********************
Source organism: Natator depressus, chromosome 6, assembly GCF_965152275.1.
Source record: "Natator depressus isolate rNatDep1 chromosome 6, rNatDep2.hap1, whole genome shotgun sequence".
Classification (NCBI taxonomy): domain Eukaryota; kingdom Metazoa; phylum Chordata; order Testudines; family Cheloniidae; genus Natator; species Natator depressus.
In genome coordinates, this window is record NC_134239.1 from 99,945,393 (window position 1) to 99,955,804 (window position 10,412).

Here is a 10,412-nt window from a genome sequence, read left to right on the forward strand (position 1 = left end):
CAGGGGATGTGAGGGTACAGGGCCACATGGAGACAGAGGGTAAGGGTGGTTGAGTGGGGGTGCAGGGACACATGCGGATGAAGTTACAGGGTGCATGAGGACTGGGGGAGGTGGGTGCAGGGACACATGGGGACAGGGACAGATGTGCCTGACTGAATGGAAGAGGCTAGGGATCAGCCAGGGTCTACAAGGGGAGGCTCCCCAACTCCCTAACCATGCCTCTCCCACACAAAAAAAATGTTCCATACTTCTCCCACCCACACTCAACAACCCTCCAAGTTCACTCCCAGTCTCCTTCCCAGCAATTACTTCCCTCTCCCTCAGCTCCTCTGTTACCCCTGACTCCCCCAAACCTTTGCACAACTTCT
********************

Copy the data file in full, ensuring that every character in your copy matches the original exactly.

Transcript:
Source organism: Natator depressus, chromosome 6, assembly GCF_965152275.1.
Source record: "Natator depressus isolate rNatDep1 chromosome 6, rNatDep2.hap1, whole genome shotgun sequence".
Classification (NCBI taxonomy): domain Eukaryota; kingdom Metazoa; phylum Chordata; order Testudines; family Cheloniidae; genus Natator; species Natator depressus.
In genome coordinates, this window is record NC_134239.1 from 99,945,393 (window position 1) to 99,955,804 (window position 10,412).

Here is a 10,412-nt window from a genome sequence, read left to right on the forward strand (position 1 = left end):
CAGGGGATGTGAGGGTACAGGGCCACATGGAGACAGAGGGTAAGGGTGGTTGAGTGGGGGTGCAGGGACACATGCGGATGAAGTTACAGGGTGCATGAGGACTGGGGGAGGTGGGTGCAGGGACACATGGGGACAGGGACAGATGTGCCTGACTGAATGGAAGAGGCTAGGGATCAGCCAGGGTCTACAAGGGGAGGCTCCCCAACTCCCTAACCATGCCTCTCCCACACAAAAAAAATGTTCCATACTTCTCCCACCCACACTCAACAACCCTCCAAGTTCACTCCCAGTCTCCTTCCCAGCAATTACTTCCCTCTCCCTCAGCTCCTCTGTTACCCCTGACTCCCCCAAACCTTTGCACAACTTCT